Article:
Intl coal price-hike poses no significant threat to cement sector


The cement dispatches for the month of January 2012 grew by 2.32 per cent Year-on-Year (YoY) to stand at 2.54 million tonnes compared to 2.49 million tonnes in the corresponding period last year, show the data released by All Pakistan Cement Manufacturers Association (APCMA). Total cement dispatches in 7MFY12 stood at 17.95 million tonnes, up 3.94 per cent YoY, which previously stood at 17.2 million tonnes in the corresponding period of last year. Local dispatches during the 7MFY12 showed growth of 7.21 per cent to 12.89 million tonnes, while exports remained on negative side, and posted a decline of 3.59 per cent to 5.05 million tonnes. “Cement demand is expected to remain flat till March-12 due to prevailing winter season and lack of infrastructural development, while the cement consumption in the country is expected to head up from April-12 onwards,” said Yawar Uz Zaman, an analyst at InvestCap Research.
The analyst said international coal prices increased by 18 per cent YoY during the first half of FY12, which alongside rupee depreciation of average two per cent YoY during the same period signify cost pressures. With exports dwindling on the broader scale and rising tilt of dispatches towards domestic market, the impact of costlier coal as a result of rupee devaluation has escalated. “However, the sector did manage to maintain higher cement prices at the local front in an attempt to cater to cost pressures,” Zaman said.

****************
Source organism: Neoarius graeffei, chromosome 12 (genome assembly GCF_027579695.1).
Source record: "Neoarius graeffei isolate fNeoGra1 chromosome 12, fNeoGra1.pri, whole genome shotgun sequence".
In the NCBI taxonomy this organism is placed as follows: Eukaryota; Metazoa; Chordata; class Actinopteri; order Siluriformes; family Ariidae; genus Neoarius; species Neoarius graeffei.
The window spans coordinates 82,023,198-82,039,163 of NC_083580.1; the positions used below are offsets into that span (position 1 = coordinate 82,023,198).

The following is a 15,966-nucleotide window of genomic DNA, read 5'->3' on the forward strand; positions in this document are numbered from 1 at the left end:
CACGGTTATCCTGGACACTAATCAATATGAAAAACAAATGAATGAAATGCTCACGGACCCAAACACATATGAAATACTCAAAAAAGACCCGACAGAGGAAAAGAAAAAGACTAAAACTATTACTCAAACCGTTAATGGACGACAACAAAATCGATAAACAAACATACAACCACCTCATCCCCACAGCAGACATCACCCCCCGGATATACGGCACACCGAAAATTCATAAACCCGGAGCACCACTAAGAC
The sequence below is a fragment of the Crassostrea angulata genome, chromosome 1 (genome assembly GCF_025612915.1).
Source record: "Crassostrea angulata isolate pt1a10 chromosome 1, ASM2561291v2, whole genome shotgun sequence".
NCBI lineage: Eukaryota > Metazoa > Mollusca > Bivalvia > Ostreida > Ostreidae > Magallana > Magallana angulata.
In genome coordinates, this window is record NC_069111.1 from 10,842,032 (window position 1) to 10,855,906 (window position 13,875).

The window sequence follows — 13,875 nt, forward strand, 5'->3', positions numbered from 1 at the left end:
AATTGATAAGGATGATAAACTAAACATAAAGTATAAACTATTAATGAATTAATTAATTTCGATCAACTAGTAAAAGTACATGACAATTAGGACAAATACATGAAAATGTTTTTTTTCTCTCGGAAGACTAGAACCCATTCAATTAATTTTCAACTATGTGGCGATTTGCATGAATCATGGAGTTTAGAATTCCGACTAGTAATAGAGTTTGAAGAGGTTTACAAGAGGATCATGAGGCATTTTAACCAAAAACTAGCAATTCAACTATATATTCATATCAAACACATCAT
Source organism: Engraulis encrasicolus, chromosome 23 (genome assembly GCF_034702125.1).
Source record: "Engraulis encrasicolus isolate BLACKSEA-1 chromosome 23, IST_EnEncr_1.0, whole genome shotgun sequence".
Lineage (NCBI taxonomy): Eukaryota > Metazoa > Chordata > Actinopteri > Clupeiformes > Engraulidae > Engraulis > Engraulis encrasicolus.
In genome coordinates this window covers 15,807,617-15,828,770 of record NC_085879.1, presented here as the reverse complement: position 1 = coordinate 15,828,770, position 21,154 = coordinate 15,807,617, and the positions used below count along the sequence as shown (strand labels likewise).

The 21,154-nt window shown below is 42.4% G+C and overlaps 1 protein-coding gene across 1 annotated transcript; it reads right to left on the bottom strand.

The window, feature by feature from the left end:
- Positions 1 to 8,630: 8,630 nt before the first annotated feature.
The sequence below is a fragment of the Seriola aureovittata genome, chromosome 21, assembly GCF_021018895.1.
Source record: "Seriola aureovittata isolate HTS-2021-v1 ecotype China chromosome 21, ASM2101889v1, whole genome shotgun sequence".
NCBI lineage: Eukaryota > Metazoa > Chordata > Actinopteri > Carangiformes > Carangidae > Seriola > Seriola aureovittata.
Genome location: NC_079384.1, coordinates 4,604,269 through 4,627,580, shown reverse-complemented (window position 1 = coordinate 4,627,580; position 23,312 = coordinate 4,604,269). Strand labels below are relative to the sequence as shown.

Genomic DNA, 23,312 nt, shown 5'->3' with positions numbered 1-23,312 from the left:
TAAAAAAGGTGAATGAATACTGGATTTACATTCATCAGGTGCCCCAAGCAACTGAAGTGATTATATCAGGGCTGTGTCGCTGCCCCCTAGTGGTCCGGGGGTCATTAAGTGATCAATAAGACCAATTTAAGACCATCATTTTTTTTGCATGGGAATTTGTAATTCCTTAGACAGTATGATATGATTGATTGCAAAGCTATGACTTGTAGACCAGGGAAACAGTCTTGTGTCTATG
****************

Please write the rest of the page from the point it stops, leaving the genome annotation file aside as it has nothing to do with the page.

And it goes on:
In this manner, he said, local cement prices recorded a healthy increase of 23 per cent YoY during 1HFY12, providing buffer not only against higher coal prices, but also against slower exports and rupee depreciation. So far, mainstream companies had posted healthy increase in gross margins during 1HFY12 as a result of better pricing as well as materialisation of cost controlling measures. The analyst said, although coal prices had shown further strength during the month of January, being up by four per cent MoM on average basis, but the increase was deemed to be a seasonal phenomenon related to coal demand in the winter season. The said increase, Zaman said, would likely revert in the coming months owing to lack of triggers offered by the demand side going forward.
Moreover, he said, the coal price trend so far during FY12 was much more stable compared to the last two year trend. “We see coal prices at current levels presenting no significant threat to cement sector profitability in coming quarters.” The cement industry, Zaman viewed, continued to remain one of the highly leveraged sectors of the country, where most of the companies faced lofty financial burdens on the income statement. “However, reduction in the policy rate by 200bps during FY12 will benefit leveraged companies within the sector,” he said. This coupled with favorable pricing scenario, up tick in domestic demand and higher realisation/allocation for PSDP during FY12/FY13 on the back of popular decisions expected to be taken by the government was likely to put the cement sector in a better position, said the analyst.